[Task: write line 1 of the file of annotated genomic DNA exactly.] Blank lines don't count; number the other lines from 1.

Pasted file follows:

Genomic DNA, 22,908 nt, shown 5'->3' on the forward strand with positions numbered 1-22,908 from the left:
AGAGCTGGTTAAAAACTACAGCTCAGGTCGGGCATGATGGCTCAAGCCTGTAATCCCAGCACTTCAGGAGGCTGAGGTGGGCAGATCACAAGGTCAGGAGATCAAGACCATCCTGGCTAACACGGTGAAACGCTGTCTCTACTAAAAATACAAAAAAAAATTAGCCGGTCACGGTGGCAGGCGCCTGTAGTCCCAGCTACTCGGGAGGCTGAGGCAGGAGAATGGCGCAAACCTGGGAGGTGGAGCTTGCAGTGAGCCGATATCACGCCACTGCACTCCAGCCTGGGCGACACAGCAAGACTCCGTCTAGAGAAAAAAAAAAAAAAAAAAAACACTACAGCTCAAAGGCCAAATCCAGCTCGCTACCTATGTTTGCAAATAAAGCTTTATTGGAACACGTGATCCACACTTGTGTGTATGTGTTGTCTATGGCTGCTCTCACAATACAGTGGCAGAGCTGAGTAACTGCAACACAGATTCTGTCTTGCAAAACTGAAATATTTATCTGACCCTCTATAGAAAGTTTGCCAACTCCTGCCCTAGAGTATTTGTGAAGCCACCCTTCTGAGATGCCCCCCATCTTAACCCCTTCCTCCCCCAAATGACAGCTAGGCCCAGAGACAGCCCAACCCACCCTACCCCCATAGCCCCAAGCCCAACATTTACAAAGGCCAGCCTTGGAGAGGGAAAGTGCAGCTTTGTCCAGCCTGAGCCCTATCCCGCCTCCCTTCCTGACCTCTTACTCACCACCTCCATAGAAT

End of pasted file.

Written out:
Genomic DNA, 22,908 nt, shown 5'->3' on the forward strand with positions numbered 1-22,908 from the left: